IslingtonTribune

The independent London newspaper

Murdered dad ‘would support Black Lives Matter’

He’d be proud of anti-racism protests, says daughter of man killed by far-right in Finsbury Park van attack

19 June, 2020 — By Calum Fraser

Makram with daughter Ruzina Akhtar at her graduation

A FATHER who was killed in a far-right terrorist attack in Finsbury Park would have been “proud” of the Black Lives Matter protests and the “fight against racism”, his daughter has said.

Makram Ali, 51, was murdered three years ago today (Friday) when 48-year-old Darren Osborne drove a van into a crowd of worshippers outside the Muslim Welfare House after being radicalised online.

Ruzina Akhtar, Mr Ali’s oldest daughter, this week recalled how she watched her father’s killer in court as he was found guilty of murder and how “hurt and shocked” she was to see him show “no remorse” for his actions.

“We were not human to him,” she told the Tribune. “Darren Osborne has daughters, that is something that shocked me. How could you not feel the hurt we felt? How could you not have a heart? How could you sit there and look at us as if you were a spectator in the court?

“That is racism. They said he had watched a BBC documentary on the Rochdale gangs and so he decided all Muslim men were rapists.

“How stupid. My father was a peaceful man, a loving man, gentle and soft.”

Police block the road in Finsbury Park following the attack outside the Muslim Welfare Mosque

Osborne was sentenced to a minimum of 43 years in prison in 2018. The judge in the case said he had been “rapidly radicalised over the internet by those determined to spread hatred of Muslims” and his mind was “poisoned by racists”.

Nine other people were injured in the attack.

Ms Akhtar said: “I think this Black Lives Matter movement is a great thing and I know my father would have been proud of the peaceful protests and the fight against racism.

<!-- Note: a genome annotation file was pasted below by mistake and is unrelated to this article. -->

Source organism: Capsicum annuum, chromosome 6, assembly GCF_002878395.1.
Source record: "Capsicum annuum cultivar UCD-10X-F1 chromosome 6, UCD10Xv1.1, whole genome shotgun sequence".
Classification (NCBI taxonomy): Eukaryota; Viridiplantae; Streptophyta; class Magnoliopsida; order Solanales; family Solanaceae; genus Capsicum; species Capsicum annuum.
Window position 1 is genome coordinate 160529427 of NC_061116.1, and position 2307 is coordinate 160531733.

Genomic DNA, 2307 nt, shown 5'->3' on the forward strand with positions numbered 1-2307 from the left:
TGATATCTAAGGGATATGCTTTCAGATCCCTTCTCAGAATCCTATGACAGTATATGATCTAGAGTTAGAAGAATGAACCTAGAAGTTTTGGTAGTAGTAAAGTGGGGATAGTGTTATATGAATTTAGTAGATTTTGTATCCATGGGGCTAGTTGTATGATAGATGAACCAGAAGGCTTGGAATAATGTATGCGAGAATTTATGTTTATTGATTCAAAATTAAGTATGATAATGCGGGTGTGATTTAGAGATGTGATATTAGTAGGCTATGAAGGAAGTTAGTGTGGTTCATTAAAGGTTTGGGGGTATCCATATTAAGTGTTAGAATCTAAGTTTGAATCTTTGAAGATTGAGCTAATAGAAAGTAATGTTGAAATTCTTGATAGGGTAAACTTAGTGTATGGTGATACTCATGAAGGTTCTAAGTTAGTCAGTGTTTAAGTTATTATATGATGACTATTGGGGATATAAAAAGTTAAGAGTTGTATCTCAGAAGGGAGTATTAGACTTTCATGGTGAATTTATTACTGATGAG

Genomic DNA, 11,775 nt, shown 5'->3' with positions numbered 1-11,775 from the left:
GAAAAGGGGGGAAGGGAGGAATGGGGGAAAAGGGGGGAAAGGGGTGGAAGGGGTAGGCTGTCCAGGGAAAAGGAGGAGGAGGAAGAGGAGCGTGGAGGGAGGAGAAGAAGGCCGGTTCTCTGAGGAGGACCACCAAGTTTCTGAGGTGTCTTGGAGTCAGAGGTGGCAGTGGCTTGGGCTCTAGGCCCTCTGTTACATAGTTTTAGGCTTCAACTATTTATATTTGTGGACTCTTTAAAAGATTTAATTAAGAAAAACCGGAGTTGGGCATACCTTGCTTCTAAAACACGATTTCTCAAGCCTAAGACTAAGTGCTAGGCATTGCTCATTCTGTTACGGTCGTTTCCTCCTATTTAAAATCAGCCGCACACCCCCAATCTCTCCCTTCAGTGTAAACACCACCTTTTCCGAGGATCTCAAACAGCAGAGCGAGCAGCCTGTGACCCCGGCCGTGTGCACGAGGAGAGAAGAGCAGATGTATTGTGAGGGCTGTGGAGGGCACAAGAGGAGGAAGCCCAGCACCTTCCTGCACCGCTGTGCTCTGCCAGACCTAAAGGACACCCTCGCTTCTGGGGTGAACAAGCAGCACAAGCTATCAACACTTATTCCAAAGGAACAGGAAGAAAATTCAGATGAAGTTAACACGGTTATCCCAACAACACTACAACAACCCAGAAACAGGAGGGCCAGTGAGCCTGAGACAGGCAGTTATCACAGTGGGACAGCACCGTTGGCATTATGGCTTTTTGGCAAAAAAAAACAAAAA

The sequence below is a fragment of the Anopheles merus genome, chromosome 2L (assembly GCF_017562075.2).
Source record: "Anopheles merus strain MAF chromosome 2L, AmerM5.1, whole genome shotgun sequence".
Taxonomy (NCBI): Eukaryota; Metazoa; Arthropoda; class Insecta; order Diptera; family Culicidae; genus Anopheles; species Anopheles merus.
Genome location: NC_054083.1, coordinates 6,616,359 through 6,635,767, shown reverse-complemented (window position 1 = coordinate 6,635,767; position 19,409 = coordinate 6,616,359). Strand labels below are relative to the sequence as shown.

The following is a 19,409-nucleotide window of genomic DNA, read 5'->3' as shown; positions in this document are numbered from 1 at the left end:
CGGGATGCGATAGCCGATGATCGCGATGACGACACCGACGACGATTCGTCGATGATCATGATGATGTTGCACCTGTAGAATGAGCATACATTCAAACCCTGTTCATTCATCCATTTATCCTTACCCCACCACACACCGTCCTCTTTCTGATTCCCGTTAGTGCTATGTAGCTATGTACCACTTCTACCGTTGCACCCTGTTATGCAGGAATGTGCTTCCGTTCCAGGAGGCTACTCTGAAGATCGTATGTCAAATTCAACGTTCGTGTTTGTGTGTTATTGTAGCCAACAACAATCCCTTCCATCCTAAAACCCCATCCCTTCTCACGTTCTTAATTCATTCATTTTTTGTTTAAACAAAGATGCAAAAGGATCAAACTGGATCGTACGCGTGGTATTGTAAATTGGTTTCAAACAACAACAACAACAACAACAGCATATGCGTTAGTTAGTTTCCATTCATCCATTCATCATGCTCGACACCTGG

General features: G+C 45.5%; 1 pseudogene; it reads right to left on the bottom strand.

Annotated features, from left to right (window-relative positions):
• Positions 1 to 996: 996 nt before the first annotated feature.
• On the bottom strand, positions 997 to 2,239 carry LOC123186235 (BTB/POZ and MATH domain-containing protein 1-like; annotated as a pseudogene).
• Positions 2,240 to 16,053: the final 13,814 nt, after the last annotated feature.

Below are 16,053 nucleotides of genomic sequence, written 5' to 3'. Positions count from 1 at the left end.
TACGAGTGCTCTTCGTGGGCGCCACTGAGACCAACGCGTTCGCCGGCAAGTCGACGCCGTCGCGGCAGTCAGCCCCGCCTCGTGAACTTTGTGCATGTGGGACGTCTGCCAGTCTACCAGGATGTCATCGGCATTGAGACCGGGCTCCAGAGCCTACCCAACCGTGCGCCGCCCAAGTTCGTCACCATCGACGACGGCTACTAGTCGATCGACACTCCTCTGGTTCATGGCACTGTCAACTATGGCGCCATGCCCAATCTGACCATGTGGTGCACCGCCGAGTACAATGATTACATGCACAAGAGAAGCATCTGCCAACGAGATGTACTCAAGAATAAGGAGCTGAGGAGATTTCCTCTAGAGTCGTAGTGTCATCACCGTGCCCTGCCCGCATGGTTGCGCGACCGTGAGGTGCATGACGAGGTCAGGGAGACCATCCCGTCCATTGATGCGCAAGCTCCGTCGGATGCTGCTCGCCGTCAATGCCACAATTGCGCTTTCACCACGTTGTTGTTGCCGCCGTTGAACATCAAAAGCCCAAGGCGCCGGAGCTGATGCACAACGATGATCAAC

“It’s not just black people who are protesting, it’s white people, Asian people, Chinese people. If black lives don’t matter, people are not going to care about Asian lives.”

Demonstrations have taken place across the world in response to the death of George Floyd, the 46-year-old black man killed after being knelt on by a US officer during an arrest in Minneapolis.

Police at the scene the morning after the murder

Protesters were in Newington Green on Saturday and there have been shows of solidarity across London.

“My father came here from Bangladesh when he was 10 and I know he would have experienced discrimination as he grew up,” said Ms Akhtar.

Speaking of what it was like on the night of her father’s murder, Ms Akhtar said: “When he got hit I was there within three minutes. Our neighbour had told us he had just fallen. But when we arrived there were people screaming and shouting.

“The police then pushed us back and we waited. We waited for ever. We saw on the TV that there was a blue tent where my father had been but the police would not confirm who had died.

“So we hoped. There was always a little bit of hope, until we identified his body in the morgue the next day.”

Ms Akhtar, a mother-of-two who works in sales, added: “There’s not a day that I don’t remember him when I walk past the spot where he died. It’s still vivid in my memory, it’s something you can’t forget.

Darren Osborne was sentenced to a minimum of 43 years in prison in 2018

“But every day you have to move on and I like to think of the positives. He died during Ramadan which, for us, is the holiest time of the year.”

Mr Ali’s family plan to mark the anniversary of his death by getting together at their Finsbury Park home – following social distancing rules – before travelling up to his grave.

In previous years there has been a celebration of his life in the nearby Muslim Welfare House, but coronavirus restrictions have prevented this from going ahead this year.

“My last great memory of him is at my graduation,” Ms Akhtar said.

“He was very proud. I am his eldest and the only one to graduate from university at the time. He will never be forgotten, he will always stay in our hearts.”

When he died, Mr Ali had six children and two grandchildren –since then a third grandchild has been born.

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